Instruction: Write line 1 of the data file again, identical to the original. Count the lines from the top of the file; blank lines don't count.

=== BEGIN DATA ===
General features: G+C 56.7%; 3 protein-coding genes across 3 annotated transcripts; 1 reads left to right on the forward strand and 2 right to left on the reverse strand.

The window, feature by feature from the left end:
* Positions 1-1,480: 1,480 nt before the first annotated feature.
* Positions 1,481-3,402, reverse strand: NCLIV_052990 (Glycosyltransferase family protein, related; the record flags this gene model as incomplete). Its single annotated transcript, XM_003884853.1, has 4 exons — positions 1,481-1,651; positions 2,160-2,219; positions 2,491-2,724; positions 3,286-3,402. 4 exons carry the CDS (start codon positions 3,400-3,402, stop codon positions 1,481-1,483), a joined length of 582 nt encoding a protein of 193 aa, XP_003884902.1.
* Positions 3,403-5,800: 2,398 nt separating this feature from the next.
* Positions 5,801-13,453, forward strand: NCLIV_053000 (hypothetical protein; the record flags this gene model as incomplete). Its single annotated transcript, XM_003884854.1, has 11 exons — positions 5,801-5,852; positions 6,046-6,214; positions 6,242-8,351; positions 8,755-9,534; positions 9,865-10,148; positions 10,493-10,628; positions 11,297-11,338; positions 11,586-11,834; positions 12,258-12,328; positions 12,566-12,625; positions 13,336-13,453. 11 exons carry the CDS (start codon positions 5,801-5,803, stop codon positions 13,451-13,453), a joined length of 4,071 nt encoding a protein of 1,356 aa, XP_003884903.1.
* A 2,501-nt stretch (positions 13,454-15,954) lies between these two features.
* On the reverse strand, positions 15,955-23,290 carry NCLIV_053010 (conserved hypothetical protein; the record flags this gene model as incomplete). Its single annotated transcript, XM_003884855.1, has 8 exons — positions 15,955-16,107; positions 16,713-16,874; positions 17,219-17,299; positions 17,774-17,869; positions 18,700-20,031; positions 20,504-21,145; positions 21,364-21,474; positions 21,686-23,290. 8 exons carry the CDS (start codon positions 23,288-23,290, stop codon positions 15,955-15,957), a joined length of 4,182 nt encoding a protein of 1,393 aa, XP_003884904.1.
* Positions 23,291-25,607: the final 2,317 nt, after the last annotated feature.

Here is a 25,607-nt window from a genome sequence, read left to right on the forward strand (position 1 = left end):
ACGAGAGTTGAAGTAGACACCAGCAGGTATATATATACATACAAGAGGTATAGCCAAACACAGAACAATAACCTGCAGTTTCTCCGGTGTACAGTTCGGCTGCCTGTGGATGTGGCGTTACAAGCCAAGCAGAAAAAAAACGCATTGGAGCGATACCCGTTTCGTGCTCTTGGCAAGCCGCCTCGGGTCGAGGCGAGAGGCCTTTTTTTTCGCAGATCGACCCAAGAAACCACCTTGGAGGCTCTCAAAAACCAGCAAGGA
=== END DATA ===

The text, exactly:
General features: G+C 56.7%; 3 protein-coding genes across 3 annotated transcripts; 1 reads left to right on the forward strand and 2 right to left on the reverse strand.